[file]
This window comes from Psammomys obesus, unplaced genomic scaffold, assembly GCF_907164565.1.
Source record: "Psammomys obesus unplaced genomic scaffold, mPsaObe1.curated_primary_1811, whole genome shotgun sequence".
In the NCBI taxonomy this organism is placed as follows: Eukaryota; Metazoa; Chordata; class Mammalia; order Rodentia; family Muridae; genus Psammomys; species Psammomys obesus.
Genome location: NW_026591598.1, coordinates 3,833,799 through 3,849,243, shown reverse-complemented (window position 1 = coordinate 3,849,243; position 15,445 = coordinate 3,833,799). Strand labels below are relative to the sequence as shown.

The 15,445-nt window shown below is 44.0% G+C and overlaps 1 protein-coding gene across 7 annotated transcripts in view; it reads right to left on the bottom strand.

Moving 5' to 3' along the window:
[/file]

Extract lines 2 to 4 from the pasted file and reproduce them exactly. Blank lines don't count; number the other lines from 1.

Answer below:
Source record: "Psammomys obesus unplaced genomic scaffold, mPsaObe1.curated_primary_1811, whole genome shotgun sequence".
In the NCBI taxonomy this organism is placed as follows: Eukaryota; Metazoa; Chordata; class Mammalia; order Rodentia; family Muridae; genus Psammomys; species Psammomys obesus.
Genome location: NW_026591598.1, coordinates 3,833,799 through 3,849,243, shown reverse-complemented (window position 1 = coordinate 3,849,243; position 15,445 = coordinate 3,833,799). Strand labels below are relative to the sequence as shown.